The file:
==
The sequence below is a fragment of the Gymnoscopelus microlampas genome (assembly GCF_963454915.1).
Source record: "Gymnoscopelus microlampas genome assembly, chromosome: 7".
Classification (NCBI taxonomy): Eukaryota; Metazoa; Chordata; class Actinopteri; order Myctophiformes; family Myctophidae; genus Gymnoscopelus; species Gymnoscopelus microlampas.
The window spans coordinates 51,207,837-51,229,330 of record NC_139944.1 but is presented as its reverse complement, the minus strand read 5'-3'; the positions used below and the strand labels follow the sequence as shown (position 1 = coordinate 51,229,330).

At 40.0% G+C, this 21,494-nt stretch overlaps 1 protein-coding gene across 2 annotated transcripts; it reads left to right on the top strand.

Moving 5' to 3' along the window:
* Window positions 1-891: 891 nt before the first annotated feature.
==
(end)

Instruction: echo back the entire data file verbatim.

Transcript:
The sequence below is a fragment of the Gymnoscopelus microlampas genome (assembly GCF_963454915.1).
Source record: "Gymnoscopelus microlampas genome assembly, chromosome: 7".
Classification (NCBI taxonomy): Eukaryota; Metazoa; Chordata; class Actinopteri; order Myctophiformes; family Myctophidae; genus Gymnoscopelus; species Gymnoscopelus microlampas.
The window spans coordinates 51,207,837-51,229,330 of record NC_139944.1 but is presented as its reverse complement, the minus strand read 5'-3'; the positions used below and the strand labels follow the sequence as shown (position 1 = coordinate 51,229,330).

At 40.0% G+C, this 21,494-nt stretch overlaps 1 protein-coding gene across 2 annotated transcripts; it reads left to right on the top strand.

Moving 5' to 3' along the window:
* Window positions 1-891: 891 nt before the first annotated feature.